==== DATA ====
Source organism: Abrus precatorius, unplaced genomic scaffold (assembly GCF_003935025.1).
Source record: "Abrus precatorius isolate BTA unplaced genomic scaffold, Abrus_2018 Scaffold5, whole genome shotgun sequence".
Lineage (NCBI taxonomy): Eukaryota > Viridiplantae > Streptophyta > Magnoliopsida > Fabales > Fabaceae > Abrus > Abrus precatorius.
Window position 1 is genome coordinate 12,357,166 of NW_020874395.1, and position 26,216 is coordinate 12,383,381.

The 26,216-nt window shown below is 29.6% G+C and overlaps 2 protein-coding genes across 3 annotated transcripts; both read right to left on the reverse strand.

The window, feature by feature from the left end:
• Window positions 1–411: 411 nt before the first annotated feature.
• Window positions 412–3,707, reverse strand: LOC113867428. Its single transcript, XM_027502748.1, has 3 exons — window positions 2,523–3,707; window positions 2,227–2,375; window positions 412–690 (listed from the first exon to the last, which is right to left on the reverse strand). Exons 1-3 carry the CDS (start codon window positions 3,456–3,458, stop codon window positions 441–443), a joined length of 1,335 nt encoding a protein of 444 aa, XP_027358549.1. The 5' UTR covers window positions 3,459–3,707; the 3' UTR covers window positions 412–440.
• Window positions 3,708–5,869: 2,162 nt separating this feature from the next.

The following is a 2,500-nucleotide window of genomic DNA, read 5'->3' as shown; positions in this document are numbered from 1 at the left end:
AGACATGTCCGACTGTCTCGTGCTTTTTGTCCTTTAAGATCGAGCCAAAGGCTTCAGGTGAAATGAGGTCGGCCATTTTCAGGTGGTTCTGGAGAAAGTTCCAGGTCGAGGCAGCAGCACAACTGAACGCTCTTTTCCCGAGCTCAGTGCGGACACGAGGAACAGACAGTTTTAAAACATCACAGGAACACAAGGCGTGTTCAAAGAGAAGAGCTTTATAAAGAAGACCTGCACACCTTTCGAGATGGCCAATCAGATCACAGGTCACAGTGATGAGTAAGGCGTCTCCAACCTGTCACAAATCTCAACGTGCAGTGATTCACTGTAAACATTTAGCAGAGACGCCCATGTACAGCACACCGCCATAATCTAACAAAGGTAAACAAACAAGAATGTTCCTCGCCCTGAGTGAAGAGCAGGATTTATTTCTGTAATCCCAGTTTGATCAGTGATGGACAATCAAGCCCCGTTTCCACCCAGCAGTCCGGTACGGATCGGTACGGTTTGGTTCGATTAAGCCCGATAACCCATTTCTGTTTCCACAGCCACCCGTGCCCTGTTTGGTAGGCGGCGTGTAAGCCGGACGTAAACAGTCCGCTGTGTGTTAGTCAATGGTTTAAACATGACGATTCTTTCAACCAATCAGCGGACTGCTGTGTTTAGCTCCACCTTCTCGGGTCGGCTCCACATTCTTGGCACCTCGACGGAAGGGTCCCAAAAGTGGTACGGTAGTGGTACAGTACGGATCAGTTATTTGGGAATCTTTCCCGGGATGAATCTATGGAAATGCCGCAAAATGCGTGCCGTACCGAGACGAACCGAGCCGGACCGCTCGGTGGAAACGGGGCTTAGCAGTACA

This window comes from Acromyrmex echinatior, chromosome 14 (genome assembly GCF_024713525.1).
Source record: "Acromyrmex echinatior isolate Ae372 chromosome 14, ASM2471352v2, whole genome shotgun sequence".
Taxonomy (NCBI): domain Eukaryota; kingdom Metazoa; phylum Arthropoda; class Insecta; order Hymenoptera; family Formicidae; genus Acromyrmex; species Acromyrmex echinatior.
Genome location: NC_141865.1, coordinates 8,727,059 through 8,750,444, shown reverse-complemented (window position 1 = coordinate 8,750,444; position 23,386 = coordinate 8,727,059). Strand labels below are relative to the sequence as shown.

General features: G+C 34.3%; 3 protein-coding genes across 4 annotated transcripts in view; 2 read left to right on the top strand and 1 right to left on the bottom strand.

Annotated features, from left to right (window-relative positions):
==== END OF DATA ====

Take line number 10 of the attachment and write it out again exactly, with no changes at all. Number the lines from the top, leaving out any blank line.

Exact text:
The following is a 2,500-nucleotide window of genomic DNA, read 5'->3' as shown; positions in this document are numbered from 1 at the left end: